History of Computers Lesson Plan

Instructor: Dana Dance-Schissel

Dana teaches social sciences at the college level and English and psychology at the high school level. She has master's degrees in applied, clinical and community psychology.

What was the first computer and when was it created? This lesson plan uses a video lesson to outline the history of computers. A group timeline activity reinforces comprehension.

Learning Objectives

Upon completion of this lesson, students will be able to:

  • summarize key events in the history of computers
  • discuss the different forms and types of computers that emerged throughout history
  • list key players in the history of computers


45 to 60 minutes

Curriculum Standards


Determine the central ideas or information of a primary or secondary source; provide an accurate summary of how key events or ideas develop over the course of the text.


Analyze in detail a series of events described in a text; determine whether earlier events caused later ones or simply preceded them.


Determine the meaning of words and phrases as they are used in a text, including vocabulary describing political, social, or economic aspects of history/social science.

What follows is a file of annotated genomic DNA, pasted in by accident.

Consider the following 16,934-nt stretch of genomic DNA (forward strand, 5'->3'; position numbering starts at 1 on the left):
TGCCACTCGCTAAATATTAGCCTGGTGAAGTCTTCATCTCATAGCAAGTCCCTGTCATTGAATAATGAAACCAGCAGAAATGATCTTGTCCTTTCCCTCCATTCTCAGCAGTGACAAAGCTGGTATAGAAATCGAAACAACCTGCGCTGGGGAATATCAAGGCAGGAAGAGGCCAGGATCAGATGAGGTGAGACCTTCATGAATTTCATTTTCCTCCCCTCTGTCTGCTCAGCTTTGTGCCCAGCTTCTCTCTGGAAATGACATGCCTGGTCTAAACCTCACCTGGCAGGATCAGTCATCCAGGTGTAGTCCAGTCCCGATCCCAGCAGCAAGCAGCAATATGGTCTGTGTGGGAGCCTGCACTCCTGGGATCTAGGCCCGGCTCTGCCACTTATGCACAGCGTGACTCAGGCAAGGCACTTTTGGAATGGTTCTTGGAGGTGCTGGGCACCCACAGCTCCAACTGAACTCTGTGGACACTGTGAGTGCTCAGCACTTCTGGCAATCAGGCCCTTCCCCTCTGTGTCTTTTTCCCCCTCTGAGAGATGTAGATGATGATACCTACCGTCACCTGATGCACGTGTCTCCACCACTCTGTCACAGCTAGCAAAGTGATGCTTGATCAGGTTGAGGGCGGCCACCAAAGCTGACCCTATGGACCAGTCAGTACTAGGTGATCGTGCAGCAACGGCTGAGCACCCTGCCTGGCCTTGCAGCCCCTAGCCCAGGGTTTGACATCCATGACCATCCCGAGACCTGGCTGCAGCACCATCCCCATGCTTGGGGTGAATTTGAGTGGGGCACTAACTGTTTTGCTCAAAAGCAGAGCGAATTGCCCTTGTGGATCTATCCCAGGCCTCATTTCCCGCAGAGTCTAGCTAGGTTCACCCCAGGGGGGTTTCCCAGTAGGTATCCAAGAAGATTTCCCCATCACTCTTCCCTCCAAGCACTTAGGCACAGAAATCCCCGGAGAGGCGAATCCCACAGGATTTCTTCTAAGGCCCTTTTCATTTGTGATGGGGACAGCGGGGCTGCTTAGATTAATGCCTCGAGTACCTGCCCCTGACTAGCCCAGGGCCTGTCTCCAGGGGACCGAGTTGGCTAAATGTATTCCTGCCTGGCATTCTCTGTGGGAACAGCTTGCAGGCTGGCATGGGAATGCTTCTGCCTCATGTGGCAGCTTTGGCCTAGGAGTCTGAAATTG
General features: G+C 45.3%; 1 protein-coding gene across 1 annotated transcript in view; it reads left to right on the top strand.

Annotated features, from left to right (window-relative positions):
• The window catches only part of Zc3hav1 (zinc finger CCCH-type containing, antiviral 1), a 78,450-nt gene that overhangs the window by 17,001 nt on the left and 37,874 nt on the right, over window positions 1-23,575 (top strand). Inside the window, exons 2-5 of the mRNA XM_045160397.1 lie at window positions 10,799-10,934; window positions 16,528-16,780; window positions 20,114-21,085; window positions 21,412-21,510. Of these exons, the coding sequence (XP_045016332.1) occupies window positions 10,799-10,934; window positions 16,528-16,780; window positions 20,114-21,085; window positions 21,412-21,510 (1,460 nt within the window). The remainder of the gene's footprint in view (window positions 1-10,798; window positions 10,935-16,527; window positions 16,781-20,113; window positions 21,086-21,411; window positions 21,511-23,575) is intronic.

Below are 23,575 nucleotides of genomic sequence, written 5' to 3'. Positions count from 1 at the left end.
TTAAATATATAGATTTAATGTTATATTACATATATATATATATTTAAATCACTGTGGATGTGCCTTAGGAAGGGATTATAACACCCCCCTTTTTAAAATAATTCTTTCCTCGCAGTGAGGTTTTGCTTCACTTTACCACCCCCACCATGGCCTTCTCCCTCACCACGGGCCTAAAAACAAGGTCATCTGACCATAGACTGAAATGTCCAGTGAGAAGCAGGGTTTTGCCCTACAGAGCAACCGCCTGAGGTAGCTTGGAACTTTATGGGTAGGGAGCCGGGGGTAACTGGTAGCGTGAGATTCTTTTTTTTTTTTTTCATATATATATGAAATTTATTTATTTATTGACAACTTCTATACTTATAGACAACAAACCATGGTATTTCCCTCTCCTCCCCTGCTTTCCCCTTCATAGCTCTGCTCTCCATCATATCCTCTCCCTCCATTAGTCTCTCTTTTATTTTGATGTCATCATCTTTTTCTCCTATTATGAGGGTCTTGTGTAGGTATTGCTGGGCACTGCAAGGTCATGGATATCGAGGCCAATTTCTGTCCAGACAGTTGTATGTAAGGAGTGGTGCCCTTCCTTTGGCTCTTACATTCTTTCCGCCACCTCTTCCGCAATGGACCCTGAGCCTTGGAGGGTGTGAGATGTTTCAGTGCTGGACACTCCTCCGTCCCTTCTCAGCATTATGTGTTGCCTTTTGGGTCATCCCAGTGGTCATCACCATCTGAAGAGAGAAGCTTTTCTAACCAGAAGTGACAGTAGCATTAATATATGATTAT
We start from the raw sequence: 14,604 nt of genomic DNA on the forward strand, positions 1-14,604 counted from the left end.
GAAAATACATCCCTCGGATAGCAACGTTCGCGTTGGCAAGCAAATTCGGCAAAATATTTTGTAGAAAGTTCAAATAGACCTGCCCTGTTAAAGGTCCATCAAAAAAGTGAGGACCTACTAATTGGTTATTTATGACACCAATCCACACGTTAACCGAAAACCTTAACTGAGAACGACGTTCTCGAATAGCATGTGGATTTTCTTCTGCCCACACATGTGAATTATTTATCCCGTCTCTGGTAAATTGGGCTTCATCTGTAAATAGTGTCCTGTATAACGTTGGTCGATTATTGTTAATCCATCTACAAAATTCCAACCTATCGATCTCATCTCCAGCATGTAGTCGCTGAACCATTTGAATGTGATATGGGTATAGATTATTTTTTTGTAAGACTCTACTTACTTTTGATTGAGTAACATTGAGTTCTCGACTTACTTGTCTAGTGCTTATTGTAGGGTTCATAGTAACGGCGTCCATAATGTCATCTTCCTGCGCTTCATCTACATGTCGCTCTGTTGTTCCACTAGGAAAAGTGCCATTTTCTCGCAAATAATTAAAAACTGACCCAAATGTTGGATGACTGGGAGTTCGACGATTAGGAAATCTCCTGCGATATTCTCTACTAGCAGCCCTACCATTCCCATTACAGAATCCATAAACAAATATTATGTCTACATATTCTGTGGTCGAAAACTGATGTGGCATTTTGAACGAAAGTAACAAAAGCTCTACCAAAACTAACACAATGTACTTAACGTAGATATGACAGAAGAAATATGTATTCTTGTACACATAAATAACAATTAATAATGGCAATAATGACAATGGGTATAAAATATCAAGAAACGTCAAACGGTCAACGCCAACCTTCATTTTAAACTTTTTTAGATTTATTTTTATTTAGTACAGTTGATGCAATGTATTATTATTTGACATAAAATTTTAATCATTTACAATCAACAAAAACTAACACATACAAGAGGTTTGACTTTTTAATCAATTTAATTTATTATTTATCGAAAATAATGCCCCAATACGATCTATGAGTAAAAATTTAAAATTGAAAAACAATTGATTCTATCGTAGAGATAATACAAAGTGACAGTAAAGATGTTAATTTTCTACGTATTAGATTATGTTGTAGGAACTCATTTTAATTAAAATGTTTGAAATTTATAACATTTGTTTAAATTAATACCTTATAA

• An image of ENIAC, one of the earliest computers
  • A worksheet created using the quiz from the associated lesson, one for each student
  • Butcher paper
  • Markers


  • Begin by displaying the image of ENIAC for students.
    • What is featured in this image?
    • What do you think it was used for?
  • Play the video lesson History of Computers: Timeline & Evolution, pausing it at 3:09.
    • Do you recognize the item in the image frozen on the screen?
    • The photograph displayed in class is of the ENIAC, one of the earliest computers. Why do you think it was so large?
    • The video lesson lists the slide rule and the electronic calculator as very early computers. Do you think these items qualify as computers? Why or why not?
    • Do you agree that Charlie Babbage should be called the 'father of computers'? Why or why not?
  • Play the video lesson again. Pause it this time at 4:54.
    • What are the main differences between vacuum tubes and transistors?
    • Why was the emergence of the integrated circuit critical for the personal computer revolution?
  • Play the video lesson and pause it at 7:49.
    • Why was the microprocessor the key to the personal computer?
    • What is meant by the terms 'hobbyists' and 'hackers' in the video lesson?
    • How many of you had heard of Stephen Jobs, Steve Wozniak, Bill Gates and Paul Allen prior to today's lesson?
    • Which of these men is the most well-known and why?
    • Is 256 bytes a lot of data storage by today's standards? Why or why not?
    • What would it be like to work on a computer that did not have a keyboard or a mouse?
  • Play the remainder of the video lesson for the class.
    • If Moore's Law is correct, what will the computers of the future be like?
  • Review key points from the video lesson with the class before continuing.
  • Pass out the worksheet and instruct the students to work independently to complete it.
  • When all students have finished the worksheet, review each question and answer with the class as students follow along checking their answers.

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